Another asset to Ulm's cancer research is the Collaborative Research Centre 1279 'Utilisation of the human peptidome in the development of new antimicrobial and anticancer therapeutic agents', which attracted €12.1 million in funding from the German Research Foundation (DFG). And then there is the research training group 'Heterogeneity and evolution in solid tumors: Molecular characterization and therapeutic consequences' (HEIST). 'Goal of the research training group is to advance the knowledge of intratumoural and intertumoural heterogeneity as well as of the natural and specific therapy-induced "evolution" of a tumour disease,' explains HEIST spokesperson and Medical Director of the Department of Internal Medicine I of the University Hospital, Professor Thomas Seufferlein. An increased molecular understanding of solid tumours is hoped to one day translate into more tailor-made therapies that are targeted to the specific situation of the tumour ('personalised therapy').

Central focus is the research on 'solid' tumour diseases like pancreatic, colon or breast cancer. A highly selective appointment policy in gynaecology, urology and in the fields of gastroenterology, ENT and human genetics has further strengthened Ulm's expertise in solid tumours.

Cervical tumour cell

From the lab to the patient's bedside

At the Comprehensive Cancer Center Ulm (CCCU), patients benefit from new research findings. For each case of illness, an interdisciplinary team of physicians devises the best possible treatment plan.

An evaluation panel of German Cancer Aid attested the excellent patient care and oncological research performed at the Centre at Ulm University Hospital. The CCCU may now refer to itself as an "Oncological Centre of Excellence" - one of just 13 German oncology centres that received funding. Another important advantage of the CCCU: patients can participate in clinical studies.

Big Data has also become a part of Ulm University's cancer medicine. The genetic profiles of 1,500 patients of the German-Austrian AML study group serve as knowledge database: when physicians enter age, genetic profile and clinical data of new patients they receive survival analyses for different therapies. Ulm University Hospital also contributes to the development of a database with more than 10,000 records. The collaborative project HARMONY with 51 partners from 11 countries receives a total of €40 million in funding from the Innovative Medicine Initiative.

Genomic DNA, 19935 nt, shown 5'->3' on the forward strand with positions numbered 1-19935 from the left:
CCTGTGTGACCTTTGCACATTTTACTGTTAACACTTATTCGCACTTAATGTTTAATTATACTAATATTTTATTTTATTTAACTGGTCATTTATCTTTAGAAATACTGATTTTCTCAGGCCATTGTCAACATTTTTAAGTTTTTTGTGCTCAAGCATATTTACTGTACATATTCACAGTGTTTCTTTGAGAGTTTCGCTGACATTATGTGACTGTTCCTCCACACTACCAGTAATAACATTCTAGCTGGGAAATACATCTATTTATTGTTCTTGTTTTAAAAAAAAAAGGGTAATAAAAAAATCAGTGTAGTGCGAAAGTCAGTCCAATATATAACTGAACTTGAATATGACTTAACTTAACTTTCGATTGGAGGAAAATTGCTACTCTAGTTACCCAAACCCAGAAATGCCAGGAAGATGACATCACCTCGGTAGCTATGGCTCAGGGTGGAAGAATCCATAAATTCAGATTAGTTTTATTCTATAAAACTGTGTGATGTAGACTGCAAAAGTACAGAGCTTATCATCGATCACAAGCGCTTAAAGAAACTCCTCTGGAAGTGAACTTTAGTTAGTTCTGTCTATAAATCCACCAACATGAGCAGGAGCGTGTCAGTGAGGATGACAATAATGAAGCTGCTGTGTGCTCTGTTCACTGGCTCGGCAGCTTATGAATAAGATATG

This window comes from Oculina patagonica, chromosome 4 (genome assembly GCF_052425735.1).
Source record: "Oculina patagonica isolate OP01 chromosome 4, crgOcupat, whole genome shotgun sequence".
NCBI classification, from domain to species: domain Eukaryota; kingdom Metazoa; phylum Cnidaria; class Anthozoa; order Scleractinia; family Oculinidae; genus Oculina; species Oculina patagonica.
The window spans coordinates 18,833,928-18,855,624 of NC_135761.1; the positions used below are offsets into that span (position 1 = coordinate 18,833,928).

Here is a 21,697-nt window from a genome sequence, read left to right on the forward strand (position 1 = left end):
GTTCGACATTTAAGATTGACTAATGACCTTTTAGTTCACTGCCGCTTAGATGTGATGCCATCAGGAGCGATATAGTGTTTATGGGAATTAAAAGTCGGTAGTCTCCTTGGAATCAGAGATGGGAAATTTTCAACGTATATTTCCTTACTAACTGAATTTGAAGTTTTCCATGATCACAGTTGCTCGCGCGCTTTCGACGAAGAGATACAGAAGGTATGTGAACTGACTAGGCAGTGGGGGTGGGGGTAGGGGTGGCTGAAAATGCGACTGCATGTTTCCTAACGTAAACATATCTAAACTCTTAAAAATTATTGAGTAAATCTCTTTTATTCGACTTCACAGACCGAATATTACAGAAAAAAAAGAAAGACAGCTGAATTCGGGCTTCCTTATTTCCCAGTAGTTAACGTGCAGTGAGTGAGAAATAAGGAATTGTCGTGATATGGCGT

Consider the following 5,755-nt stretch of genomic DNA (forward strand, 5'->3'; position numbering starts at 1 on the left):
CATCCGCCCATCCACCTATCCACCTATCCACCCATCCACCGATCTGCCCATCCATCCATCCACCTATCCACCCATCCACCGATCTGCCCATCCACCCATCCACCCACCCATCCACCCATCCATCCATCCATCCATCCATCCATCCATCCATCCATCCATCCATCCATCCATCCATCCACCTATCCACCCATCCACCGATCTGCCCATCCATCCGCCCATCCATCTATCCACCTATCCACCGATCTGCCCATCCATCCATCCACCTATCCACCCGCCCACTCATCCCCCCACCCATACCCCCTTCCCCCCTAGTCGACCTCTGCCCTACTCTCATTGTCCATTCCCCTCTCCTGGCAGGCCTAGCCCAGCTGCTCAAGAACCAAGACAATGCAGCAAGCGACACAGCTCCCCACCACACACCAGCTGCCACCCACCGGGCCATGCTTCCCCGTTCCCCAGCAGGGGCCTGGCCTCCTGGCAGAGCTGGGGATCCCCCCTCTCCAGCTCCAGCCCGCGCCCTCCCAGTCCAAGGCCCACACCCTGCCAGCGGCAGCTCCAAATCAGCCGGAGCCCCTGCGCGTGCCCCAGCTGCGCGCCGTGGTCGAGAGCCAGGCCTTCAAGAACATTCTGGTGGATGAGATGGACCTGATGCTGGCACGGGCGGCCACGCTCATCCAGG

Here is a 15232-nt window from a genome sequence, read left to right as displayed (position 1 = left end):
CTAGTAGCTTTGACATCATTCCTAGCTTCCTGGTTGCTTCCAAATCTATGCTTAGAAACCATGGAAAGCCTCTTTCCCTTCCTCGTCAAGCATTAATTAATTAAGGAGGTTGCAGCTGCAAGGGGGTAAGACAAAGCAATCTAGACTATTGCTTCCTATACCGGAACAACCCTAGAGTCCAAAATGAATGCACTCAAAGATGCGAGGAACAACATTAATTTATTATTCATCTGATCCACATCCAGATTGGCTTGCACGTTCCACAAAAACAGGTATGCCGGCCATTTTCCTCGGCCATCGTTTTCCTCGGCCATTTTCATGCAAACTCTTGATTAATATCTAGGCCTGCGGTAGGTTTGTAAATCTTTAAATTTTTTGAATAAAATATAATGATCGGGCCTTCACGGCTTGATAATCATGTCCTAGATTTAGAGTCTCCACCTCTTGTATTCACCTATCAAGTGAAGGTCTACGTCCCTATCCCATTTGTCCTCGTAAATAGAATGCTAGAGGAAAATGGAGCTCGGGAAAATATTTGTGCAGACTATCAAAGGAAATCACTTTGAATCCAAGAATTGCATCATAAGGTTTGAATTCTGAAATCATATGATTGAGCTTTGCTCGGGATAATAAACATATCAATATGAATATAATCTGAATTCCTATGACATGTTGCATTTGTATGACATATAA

Leukaemia research with tradition and a future

Ulm University attaches great importance to research into the haematopoietic system and leukaemias.  Its founding fathers, most notably Professors Theodor Fliedner and Hermann Heimpel, established bone marrow transplantation at Ulm; they also proved the significance of stem cells in blood formation and conducted research into rare blood diseases

This heritage is also continued at the Institute of Transfusion Medicine. The key issues currently under investigation are 'stem cells and cell therapy' and 'molecular pathophysiology, diagnosis and therapy'. The 'routine activities' involved in the supply of blood and stem cell products take place in the closely related Institute for Clinical Transfusion Medicine and Immunogenetics, a joint institution operated by the German Red Cross Blood Donor Service Baden-Württemberg-Hessen and Ulm University Hospital.

Today, it is not only qualified haematologists who contribute to the relevance of the location in this field. The key area of ageing, for example, has close ties to the field. At the Institute of Molecular Medicine, researchers explore stem cell ageing, which is associated with 'leukaemia among the elderly' and anaemia, for example. In addition, specialists at the Centre for Rare Diseases diagnose unusual diseases of the haematopoietic system.